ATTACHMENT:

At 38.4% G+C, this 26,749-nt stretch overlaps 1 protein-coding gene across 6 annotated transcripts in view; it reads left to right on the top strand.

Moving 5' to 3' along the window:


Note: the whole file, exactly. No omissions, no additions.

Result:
At 38.4% G+C, this 26,749-nt stretch overlaps 1 protein-coding gene across 6 annotated transcripts in view; it reads left to right on the top strand.

Moving 5' to 3' along the window: